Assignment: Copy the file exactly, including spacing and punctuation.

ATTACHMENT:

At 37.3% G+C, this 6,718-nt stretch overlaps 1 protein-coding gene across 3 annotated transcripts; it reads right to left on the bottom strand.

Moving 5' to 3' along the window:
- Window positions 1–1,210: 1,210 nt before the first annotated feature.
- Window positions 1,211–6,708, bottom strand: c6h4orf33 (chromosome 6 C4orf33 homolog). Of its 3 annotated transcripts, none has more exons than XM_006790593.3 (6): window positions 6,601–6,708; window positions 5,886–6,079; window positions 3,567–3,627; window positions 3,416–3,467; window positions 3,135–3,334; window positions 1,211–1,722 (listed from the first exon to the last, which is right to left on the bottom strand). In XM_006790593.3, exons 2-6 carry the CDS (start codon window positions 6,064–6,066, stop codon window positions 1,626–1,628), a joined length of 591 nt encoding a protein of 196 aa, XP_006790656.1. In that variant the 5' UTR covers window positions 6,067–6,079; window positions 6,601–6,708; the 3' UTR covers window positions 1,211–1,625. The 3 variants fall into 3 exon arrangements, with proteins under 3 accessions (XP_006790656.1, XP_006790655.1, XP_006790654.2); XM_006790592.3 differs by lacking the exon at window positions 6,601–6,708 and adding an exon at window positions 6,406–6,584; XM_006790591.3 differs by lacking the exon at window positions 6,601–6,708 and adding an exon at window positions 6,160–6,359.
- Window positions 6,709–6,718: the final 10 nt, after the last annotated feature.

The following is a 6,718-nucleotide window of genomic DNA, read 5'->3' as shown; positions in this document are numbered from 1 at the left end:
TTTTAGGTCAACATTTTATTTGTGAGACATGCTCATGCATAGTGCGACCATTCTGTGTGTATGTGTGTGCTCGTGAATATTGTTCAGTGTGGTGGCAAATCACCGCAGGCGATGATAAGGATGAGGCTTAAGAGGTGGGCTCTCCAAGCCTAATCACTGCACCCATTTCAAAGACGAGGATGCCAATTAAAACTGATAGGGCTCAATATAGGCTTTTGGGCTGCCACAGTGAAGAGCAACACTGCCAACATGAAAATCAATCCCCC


At 37.3% G+C, this 6,718-nt stretch overlaps 1 protein-coding gene across 3 annotated transcripts; it reads right to left on the bottom strand.

Moving 5' to 3' along the window:
- Window positions 1–1,210: 1,210 nt before the first annotated feature.
- Window positions 1,211–6,708, bottom strand: c6h4orf33 (chromosome 6 C4orf33 homolog). Of its 3 annotated transcripts, none has more exons than XM_006790593.3 (6): window positions 6,601–6,708; window positions 5,886–6,079; window positions 3,567–3,627; window positions 3,416–3,467; window positions 3,135–3,334; window positions 1,211–1,722 (listed from the first exon to the last, which is right to left on the bottom strand). In XM_006790593.3, exons 2-6 carry the CDS (start codon window positions 6,064–6,066, stop codon window positions 1,626–1,628), a joined length of 591 nt encoding a protein of 196 aa, XP_006790656.1. In that variant the 5' UTR covers window positions 6,067–6,079; window positions 6,601–6,708; the 3' UTR covers window positions 1,211–1,625. The 3 variants fall into 3 exon arrangements, with proteins under 3 accessions (XP_006790656.1, XP_006790655.1, XP_006790654.2); XM_006790592.3 differs by lacking the exon at window positions 6,601–6,708 and adding an exon at window positions 6,406–6,584; XM_006790591.3 differs by lacking the exon at window positions 6,601–6,708 and adding an exon at window positions 6,160–6,359.
- Window positions 6,709–6,718: the final 10 nt, after the last annotated feature.

The following is a 6,718-nucleotide window of genomic DNA, read 5'->3' as shown; positions in this document are numbered from 1 at the left end:
TTTTAGGTCAACATTTTATTTGTGAGACATGCTCATGCATAGTGCGACCATTCTGTGTGTATGTGTGTGCTCGTGAATATTGTTCAGTGTGGTGGCAAATCACCGCAGGCGATGATAAGGATGAGGCTTAAGAGGTGGGCTCTCCAAGCCTAATCACTGCACCCATTTCAAAGACGAGGATGCCAATTAAAACTGATAGGGCTCAATATAGGCTTTTGGGCTGCCACAGTGAAGAGCAACACTGCCAACATGAAAATCAATCCCCC